Sally Ride: still inspiring women

Sally Ride died Monday this past Monday. She was the first American woman in space and an advocate for women in the sciences.

Michael Adee, executive director of More Light Presbyterians, writes in The Washington Post:

Sally Ride blazed a path to the stars. Her sister, the Rev. Bear Ride helps us understand the heavens. In Bear’s office, there are two wonderful photos of these amazing sisters. The first one is of Sally in her astronaut suit standing next to Bear in her clerical collar and gown. Sally was the first American woman to travel into space and Bear was part of the early wave of women to be ordained in the Presbyterian Church (USA). I love the delightful humor of the companion photo taken on the same day, years ago: the Ride sisters have exchanged outfits as Sally is now in the clerical collar and gown with Bear in the astronaut suit. I thought of these wonderful photos of two sisters each blazing new trails for women in the world and in the church…

At a time when faith seems at odds with science, mystery takes a back seat to dogma, and fear is trying to drown out hope, the Ride family offers us a way to live together in harmony rather than division….The Ride family illustrates that faith at its best fosters curiosity, compassion, open minds and hearts.

An article by SFGate also picks up on the photographs and quotes Adee:

“For that family, faith and science were not in opposition,” Adee said. “They were in harmony.”

The SFGate article also highlights that Sally Ride is now inspiring the LGBT community as well. Her website biography acknowledges that she is survived by her partner of 27 years.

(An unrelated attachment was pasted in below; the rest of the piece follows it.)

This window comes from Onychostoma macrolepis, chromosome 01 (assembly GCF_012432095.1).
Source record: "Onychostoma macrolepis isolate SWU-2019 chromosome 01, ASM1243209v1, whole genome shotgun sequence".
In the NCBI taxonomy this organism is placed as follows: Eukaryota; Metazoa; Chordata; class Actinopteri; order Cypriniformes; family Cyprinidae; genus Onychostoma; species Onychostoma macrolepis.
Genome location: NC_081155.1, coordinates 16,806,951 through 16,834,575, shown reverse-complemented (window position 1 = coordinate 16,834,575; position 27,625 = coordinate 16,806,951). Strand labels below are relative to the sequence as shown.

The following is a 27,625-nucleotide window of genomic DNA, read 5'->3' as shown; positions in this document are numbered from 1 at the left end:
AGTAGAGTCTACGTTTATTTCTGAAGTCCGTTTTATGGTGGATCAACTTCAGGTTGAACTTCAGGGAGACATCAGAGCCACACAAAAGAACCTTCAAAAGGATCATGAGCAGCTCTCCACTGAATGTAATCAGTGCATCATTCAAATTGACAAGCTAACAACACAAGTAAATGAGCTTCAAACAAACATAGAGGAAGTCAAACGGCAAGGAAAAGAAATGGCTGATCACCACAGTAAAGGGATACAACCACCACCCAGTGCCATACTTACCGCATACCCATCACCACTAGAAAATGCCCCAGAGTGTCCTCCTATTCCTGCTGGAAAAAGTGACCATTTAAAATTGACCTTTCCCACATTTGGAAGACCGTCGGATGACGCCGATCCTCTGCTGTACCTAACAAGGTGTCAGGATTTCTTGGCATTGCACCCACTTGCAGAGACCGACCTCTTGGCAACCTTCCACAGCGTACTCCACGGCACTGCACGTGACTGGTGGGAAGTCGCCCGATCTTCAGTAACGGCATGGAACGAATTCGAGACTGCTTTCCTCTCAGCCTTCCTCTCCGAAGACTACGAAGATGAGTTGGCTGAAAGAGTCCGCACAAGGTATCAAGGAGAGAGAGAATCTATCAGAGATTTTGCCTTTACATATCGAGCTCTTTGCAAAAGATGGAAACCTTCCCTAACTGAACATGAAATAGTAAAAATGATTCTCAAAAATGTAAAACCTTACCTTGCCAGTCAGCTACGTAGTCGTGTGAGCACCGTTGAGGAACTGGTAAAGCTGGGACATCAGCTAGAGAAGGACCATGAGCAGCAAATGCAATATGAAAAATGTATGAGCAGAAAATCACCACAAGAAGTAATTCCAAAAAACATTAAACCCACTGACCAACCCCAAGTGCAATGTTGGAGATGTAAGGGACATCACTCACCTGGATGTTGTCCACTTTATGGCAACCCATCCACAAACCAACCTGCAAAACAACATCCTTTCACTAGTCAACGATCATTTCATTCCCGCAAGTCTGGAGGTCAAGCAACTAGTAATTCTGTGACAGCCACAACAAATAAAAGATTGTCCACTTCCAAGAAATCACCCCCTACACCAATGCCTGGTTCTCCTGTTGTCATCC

Sally Ride, her sister said, “was a very private person. Sally had a very fundamental sense of privacy – it was just her nature – because we’re Norwegians, through and through.”

“It’s not as if Sally knew a closet,” Bear Ride wrote. “She was just private – like no one knew about the cancer,” either.

“I hope the pancreatic cancer community is going to be absolutely thrilled that there’s now this advocate that they didn’t know about,” said her sister, a Presbyterian minister who has also been in a longtime relationship with a woman. She said she hopes Sally Ride’s story “makes it easier for kids growing up gay that they know that another one of their heroes was like them.”


“Her coming out in this way makes it even more powerful,” said Fred Sainz, director of communication for the Human Rights Campaign. A photo of Ride blanketed the organization’s website, with one of her quotations: “All adventures, especially into new territory, are scary.”

The fact that Ride was a lesbian “is huge and positive and really inspirational,” said Herndon Graddick, president of the Gay and Lesbian Alliance Against Defamation.

Now, gay rights advocates say, young gay and lesbian kids can feel even more inspired by Ride’s famous encouragement that children should “reach for the stars.”

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